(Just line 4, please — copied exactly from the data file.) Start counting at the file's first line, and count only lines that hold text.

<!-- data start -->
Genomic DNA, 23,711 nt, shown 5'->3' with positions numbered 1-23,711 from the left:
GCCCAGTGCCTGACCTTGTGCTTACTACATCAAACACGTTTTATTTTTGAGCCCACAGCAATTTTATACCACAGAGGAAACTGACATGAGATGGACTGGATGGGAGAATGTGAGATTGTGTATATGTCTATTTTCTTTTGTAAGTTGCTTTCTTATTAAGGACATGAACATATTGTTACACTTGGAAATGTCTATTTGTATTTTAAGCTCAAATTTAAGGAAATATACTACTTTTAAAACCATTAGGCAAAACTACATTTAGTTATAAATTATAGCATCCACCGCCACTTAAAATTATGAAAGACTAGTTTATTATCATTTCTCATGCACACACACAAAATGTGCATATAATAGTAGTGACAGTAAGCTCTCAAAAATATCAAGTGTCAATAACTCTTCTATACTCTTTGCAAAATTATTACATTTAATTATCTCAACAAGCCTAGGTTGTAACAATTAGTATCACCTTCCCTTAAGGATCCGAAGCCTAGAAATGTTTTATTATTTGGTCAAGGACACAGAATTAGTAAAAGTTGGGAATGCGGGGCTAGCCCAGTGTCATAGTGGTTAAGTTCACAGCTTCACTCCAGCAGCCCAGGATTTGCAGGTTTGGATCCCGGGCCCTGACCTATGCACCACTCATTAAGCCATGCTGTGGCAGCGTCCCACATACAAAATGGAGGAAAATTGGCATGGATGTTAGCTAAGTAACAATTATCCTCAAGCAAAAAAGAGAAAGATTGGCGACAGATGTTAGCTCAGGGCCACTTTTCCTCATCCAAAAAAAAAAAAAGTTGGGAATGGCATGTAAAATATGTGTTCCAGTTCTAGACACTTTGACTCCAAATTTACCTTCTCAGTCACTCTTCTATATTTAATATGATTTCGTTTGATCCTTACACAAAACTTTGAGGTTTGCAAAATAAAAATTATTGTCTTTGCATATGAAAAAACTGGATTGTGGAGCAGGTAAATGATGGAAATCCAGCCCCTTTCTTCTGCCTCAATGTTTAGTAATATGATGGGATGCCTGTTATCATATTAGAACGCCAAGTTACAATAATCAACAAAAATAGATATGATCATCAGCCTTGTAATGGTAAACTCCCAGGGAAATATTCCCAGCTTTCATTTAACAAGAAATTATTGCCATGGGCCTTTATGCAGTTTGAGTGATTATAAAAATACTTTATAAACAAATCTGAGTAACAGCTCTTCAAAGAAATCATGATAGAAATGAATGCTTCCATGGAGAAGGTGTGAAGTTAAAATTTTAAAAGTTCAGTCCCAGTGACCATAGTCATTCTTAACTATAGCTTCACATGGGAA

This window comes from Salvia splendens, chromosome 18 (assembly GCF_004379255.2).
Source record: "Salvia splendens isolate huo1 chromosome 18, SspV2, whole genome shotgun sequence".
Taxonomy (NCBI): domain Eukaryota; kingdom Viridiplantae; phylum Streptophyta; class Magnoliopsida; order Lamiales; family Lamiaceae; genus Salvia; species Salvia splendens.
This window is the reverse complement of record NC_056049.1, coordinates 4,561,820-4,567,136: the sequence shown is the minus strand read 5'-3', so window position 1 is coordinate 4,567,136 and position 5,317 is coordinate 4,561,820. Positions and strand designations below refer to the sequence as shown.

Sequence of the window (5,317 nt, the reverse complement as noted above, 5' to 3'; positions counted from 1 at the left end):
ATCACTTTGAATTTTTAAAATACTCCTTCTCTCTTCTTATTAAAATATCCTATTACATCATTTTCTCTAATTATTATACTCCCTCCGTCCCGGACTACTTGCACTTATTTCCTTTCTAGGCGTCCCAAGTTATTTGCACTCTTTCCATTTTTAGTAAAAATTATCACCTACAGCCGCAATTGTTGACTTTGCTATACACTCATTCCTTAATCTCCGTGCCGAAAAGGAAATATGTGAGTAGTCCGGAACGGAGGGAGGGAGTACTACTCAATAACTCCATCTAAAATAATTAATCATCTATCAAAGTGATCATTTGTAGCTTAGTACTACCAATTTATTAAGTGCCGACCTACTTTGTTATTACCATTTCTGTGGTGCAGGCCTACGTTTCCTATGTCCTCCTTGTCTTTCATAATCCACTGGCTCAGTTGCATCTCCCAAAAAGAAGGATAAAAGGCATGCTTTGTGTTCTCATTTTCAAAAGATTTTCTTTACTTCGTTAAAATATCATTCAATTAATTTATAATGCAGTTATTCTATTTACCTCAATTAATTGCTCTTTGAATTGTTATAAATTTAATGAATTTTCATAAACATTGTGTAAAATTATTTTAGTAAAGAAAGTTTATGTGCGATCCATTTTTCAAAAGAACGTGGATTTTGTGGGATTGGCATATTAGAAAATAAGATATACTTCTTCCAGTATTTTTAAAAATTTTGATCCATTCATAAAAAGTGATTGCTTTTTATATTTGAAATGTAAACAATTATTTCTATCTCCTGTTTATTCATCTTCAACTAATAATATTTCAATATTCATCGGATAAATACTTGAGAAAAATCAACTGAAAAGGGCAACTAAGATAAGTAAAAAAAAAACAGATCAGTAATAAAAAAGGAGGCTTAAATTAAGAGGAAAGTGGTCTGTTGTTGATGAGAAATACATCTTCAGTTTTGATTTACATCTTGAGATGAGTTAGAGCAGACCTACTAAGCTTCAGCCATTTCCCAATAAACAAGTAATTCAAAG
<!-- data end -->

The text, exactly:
Source record: "Salvia splendens isolate huo1 chromosome 18, SspV2, whole genome shotgun sequence".